On the 24th and 25th of December every year two very different stories are told: one in people’s homes, by the fireplace or Christmas tree, to pyjamaed but excited and sleepless children; the other to people of all ages in the more imposing setting of candlelit churches and cathedrals. I want to ask, in this essay: Does the telling of these two stories have anything in common? What can we learn by comparing them? The first one, the one I call (...)
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  17. Is the Sacred Older Than the Gods?Guy Bennett-Hunter - manuscript
  18. New Models of Religious Understanding. [REVIEW]Guy Bennett-Hunter - forthcoming - The Philosophical Quarterly.
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  19. Wittgensteinian Quasi-Fideism and Interreligious Communication.Guy Bennett-Hunter - forthcoming - In Gorazd Andrejč & Daniel Weiss (eds.), Interpreting Interreligious Relations with Wittgenstein. Leiden: Brill.
    In this essay, I draw out some implications of a position called “Wittgensteinian Quasi-Fideism” for the theory and practice of interreligious communication. After setting out the main tenets of that position, I articulate what its theoretical and practical implications in this area would be if it were true. I thereby sketch a new, Wittgensteinian model of interreligious communication, concluding with a number of suggestions as to some points of focus for further work in this area.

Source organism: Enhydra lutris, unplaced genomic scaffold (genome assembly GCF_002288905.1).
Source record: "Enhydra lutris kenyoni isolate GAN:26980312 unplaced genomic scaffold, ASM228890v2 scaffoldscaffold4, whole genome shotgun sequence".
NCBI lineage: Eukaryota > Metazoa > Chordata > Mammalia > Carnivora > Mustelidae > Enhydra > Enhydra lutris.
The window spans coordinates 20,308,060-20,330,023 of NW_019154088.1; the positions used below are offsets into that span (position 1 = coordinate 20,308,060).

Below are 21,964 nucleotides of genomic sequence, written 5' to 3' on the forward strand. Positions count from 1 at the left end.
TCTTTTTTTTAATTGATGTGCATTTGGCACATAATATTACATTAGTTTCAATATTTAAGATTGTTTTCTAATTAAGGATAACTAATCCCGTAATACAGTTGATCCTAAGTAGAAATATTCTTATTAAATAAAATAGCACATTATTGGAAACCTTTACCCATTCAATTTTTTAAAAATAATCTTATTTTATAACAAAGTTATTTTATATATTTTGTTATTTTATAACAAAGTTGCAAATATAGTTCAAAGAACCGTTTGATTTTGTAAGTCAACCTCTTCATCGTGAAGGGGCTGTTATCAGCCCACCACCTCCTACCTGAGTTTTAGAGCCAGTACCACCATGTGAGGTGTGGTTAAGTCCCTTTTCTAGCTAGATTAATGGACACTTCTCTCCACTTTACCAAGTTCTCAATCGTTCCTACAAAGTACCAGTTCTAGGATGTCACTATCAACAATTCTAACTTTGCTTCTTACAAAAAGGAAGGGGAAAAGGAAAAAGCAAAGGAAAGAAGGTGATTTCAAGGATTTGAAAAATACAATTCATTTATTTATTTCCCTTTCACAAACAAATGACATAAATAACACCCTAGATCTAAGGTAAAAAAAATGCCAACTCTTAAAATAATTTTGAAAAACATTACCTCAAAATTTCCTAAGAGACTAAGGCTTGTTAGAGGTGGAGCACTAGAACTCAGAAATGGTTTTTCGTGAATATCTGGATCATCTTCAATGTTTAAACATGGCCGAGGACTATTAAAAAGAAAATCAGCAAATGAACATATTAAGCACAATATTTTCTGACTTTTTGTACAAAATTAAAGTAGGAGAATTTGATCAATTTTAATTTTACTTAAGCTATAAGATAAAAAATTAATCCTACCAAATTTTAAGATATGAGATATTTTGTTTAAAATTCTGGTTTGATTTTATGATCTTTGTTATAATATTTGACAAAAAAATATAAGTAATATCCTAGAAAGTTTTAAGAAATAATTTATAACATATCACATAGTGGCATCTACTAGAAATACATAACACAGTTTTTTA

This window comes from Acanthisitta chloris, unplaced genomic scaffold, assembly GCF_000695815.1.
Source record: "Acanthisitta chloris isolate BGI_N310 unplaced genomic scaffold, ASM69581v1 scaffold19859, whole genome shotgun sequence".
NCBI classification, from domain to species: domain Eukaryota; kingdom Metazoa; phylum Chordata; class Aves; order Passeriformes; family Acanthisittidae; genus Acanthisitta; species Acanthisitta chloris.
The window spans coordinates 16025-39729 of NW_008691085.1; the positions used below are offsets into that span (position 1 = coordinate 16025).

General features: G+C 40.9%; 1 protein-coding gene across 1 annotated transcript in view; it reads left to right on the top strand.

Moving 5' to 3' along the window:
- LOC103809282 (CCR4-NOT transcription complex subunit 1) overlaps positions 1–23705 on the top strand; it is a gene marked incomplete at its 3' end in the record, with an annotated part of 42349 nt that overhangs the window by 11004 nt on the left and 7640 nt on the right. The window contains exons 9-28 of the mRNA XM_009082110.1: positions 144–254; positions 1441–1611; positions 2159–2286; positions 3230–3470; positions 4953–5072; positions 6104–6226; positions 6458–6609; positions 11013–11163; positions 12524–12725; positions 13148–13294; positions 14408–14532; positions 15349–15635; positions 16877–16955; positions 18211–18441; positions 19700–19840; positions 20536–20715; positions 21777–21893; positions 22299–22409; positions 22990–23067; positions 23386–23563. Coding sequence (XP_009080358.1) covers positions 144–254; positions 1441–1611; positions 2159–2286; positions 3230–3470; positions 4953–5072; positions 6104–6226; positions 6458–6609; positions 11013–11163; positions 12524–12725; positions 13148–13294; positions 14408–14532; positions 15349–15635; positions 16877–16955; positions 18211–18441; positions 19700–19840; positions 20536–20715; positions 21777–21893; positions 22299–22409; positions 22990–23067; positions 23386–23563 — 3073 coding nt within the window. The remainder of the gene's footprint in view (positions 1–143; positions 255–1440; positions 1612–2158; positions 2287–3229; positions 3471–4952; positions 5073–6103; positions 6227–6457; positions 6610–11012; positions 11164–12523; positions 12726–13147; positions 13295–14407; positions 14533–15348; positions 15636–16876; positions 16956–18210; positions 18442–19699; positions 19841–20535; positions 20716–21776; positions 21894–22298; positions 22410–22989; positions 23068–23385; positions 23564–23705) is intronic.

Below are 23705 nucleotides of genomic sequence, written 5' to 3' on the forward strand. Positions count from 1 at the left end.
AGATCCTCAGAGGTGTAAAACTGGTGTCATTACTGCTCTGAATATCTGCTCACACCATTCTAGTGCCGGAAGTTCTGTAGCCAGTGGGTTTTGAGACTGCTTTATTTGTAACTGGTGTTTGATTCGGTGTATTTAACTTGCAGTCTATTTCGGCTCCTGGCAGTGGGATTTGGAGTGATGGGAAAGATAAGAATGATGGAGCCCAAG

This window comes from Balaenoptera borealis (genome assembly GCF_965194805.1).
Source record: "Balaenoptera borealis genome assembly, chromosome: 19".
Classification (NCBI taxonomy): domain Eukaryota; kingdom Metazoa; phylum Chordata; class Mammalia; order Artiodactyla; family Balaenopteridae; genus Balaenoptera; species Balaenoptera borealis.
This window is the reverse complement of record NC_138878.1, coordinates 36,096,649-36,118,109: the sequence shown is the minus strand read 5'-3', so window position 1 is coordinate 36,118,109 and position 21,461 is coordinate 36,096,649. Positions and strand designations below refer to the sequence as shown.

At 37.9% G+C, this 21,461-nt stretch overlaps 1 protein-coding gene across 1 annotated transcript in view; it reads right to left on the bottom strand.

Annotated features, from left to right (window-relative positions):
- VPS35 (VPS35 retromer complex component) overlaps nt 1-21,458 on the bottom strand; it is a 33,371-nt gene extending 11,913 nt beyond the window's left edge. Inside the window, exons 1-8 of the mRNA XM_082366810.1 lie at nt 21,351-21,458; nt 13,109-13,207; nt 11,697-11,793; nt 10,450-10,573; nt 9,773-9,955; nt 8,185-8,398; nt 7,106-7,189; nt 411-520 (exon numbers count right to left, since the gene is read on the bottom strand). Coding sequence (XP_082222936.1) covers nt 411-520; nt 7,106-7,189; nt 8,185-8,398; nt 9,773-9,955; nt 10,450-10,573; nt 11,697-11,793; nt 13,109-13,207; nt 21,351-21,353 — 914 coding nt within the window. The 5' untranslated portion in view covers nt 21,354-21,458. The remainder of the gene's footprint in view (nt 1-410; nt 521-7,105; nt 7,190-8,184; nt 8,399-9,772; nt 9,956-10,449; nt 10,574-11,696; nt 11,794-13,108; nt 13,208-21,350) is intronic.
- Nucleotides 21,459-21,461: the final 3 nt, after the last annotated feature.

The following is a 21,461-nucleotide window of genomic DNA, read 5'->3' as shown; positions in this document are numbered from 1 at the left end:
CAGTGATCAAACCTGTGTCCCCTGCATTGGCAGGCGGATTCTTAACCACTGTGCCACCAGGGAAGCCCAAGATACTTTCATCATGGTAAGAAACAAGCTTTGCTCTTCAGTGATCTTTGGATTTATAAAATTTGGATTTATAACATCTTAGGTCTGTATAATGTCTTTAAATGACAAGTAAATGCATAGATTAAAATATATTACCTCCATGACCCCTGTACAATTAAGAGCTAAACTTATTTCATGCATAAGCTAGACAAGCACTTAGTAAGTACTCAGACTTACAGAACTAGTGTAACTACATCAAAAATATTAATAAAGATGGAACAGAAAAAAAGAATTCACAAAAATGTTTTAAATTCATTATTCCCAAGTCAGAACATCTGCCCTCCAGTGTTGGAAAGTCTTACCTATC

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  20.  29
    Mystery and Humility.Ian James Kidd & Guy Bennett-Hunter (eds.) - 2012 - European Journal for Philosophy of Religion.
    This guest-edited special section explores the related themes of mystery, humility, and religious practice from both the Western and East Asian philosophical traditions. The contributors are David E. Cooper, John Cottingham, Mark Wynn, Graham Parkes, and Ian James Kidd.